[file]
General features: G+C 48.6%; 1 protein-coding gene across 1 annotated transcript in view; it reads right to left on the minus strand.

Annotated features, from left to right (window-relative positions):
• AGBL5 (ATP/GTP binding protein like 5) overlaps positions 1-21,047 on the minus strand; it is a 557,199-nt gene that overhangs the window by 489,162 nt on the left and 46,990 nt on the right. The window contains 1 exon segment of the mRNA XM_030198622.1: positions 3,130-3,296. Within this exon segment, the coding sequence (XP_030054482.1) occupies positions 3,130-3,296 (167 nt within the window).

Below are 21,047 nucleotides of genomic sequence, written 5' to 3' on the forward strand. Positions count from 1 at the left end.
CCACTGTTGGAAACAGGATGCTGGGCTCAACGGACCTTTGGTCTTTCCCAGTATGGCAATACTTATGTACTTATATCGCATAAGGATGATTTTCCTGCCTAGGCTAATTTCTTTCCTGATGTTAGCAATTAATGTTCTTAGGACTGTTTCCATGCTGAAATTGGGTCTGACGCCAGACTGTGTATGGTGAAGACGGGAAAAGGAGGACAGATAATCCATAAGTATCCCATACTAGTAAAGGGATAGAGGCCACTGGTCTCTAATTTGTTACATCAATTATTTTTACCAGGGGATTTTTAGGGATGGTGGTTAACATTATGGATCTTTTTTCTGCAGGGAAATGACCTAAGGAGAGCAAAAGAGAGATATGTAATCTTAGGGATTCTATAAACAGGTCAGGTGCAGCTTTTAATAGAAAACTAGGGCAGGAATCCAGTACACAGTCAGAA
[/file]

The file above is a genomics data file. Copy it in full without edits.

General features: G+C 48.6%; 1 protein-coding gene across 1 annotated transcript in view; it reads right to left on the minus strand.

Annotated features, from left to right (window-relative positions):
• AGBL5 (ATP/GTP binding protein like 5) overlaps positions 1-21,047 on the minus strand; it is a 557,199-nt gene that overhangs the window by 489,162 nt on the left and 46,990 nt on the right. The window contains 1 exon segment of the mRNA XM_030198622.1: positions 3,130-3,296. Within this exon segment, the coding sequence (XP_030054482.1) occupies positions 3,130-3,296 (167 nt within the window).

Below are 21,047 nucleotides of genomic sequence, written 5' to 3' on the forward strand. Positions count from 1 at the left end.
CCACTGTTGGAAACAGGATGCTGGGCTCAACGGACCTTTGGTCTTTCCCAGTATGGCAATACTTATGTACTTATATCGCATAAGGATGATTTTCCTGCCTAGGCTAATTTCTTTCCTGATGTTAGCAATTAATGTTCTTAGGACTGTTTCCATGCTGAAATTGGGTCTGACGCCAGACTGTGTATGGTGAAGACGGGAAAAGGAGGACAGATAATCCATAAGTATCCCATACTAGTAAAGGGATAGAGGCCACTGGTCTCTAATTTGTTACATCAATTATTTTTACCAGGGGATTTTTAGGGATGGTGGTTAACATTATGGATCTTTTTTCTGCAGGGAAATGACCTAAGGAGAGCAAAAGAGAGATATGTAATCTTAGGGATTCTATAAACAGGTCAGGTGCAGCTTTTAATAGAAAACTAGGGCAGGAATCCAGTACACAGTCAGAA